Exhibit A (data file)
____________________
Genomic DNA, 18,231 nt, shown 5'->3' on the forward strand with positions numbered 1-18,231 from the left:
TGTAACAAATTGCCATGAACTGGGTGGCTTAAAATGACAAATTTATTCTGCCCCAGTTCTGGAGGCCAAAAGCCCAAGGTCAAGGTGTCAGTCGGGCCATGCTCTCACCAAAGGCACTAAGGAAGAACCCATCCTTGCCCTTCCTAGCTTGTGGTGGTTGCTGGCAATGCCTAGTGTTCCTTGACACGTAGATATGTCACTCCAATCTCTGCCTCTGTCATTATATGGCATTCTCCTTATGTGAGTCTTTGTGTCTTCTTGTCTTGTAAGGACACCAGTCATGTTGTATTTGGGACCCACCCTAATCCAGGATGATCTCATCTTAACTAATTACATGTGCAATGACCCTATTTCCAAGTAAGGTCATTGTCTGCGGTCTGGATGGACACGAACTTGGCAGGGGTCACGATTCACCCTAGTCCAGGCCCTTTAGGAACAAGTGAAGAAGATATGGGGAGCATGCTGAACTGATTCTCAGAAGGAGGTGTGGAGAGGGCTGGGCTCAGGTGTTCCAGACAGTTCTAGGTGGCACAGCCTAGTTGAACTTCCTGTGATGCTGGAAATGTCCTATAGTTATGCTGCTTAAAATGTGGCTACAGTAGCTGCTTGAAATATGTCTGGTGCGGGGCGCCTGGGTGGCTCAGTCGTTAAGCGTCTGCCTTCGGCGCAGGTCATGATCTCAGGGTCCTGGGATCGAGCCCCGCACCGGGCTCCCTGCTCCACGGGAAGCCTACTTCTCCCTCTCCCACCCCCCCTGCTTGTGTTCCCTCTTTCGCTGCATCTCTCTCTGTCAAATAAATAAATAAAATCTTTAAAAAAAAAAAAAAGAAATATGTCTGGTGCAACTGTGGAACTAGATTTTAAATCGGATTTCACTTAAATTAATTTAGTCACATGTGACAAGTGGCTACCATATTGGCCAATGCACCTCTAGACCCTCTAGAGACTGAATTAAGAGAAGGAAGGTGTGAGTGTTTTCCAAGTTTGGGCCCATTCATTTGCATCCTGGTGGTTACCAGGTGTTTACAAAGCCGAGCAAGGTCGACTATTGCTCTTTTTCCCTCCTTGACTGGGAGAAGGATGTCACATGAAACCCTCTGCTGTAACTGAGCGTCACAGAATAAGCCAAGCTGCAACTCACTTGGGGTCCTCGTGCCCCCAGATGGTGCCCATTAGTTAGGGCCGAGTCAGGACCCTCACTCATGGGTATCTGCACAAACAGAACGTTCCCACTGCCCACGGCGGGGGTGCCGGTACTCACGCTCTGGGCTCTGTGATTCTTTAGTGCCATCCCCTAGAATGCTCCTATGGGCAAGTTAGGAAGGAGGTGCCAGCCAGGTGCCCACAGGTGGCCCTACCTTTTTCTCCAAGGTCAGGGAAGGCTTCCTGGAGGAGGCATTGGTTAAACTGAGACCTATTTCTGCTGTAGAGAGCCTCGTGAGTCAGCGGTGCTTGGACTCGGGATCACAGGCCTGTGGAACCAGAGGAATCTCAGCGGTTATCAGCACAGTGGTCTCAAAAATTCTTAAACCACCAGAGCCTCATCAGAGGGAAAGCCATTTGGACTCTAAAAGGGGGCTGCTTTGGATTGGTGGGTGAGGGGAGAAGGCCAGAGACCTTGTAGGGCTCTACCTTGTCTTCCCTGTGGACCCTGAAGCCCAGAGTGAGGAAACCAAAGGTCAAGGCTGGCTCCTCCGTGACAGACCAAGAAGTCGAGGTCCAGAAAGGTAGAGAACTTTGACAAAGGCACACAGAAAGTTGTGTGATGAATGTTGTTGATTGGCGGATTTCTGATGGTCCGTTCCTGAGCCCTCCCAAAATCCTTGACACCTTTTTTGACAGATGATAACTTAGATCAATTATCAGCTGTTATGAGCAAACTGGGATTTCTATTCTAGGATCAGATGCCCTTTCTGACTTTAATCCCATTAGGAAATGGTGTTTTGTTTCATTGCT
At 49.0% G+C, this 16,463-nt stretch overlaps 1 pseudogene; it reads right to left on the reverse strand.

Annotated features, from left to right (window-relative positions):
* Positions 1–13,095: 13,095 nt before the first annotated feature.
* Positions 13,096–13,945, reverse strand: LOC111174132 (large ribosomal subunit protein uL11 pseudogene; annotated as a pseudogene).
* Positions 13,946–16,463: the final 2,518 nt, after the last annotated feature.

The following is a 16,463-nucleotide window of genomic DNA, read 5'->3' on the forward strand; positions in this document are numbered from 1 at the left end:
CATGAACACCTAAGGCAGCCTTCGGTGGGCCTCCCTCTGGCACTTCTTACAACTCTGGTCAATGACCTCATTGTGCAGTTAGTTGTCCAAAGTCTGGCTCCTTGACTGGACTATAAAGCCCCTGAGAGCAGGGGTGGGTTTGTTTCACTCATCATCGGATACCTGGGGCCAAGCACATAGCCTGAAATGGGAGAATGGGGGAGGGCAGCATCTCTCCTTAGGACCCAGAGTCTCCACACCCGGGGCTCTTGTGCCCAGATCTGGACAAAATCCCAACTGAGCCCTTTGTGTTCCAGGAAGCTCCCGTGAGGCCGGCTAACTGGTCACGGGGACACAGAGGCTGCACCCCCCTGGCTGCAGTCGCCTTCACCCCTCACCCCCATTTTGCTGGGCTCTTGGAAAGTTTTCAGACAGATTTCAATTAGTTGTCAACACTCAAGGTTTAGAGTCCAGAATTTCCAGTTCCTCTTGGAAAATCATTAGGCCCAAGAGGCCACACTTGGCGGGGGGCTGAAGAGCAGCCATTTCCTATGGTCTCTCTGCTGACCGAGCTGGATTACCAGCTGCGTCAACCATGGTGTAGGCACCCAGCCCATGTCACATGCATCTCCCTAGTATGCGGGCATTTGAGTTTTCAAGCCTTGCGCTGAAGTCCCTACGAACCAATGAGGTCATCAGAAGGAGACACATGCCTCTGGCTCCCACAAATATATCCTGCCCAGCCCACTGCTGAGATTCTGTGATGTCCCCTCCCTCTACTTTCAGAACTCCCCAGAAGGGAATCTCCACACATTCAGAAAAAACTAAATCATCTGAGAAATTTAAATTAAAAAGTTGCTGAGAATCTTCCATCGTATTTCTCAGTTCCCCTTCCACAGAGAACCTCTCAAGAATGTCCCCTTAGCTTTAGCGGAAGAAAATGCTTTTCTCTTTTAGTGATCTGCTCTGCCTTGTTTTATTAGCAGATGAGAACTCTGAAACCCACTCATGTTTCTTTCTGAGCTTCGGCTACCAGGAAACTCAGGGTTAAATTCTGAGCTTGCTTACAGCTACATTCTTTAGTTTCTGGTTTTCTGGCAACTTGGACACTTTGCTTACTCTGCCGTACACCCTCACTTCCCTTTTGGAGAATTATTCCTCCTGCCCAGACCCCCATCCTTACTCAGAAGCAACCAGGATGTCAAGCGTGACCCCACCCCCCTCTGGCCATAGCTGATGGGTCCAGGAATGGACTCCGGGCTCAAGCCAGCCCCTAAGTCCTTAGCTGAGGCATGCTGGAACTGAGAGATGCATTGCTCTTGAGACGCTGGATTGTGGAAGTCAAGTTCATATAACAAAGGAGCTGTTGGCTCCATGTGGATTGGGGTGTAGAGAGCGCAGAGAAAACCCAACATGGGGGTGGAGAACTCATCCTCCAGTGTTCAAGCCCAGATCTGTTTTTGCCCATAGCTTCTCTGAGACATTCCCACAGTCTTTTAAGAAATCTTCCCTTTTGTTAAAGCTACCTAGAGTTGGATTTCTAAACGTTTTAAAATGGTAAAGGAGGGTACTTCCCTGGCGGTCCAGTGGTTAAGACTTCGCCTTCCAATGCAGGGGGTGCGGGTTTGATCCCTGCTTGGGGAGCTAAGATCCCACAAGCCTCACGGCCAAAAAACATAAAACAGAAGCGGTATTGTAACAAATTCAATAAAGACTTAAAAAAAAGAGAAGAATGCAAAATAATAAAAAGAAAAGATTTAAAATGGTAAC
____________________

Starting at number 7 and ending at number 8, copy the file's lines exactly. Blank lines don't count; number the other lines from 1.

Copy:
* Positions 13,946–16,463: the final 2,518 nt, after the last annotated feature.

The following is a 16,463-nucleotide window of genomic DNA, read 5'->3' on the forward strand; positions in this document are numbered from 1 at the left end: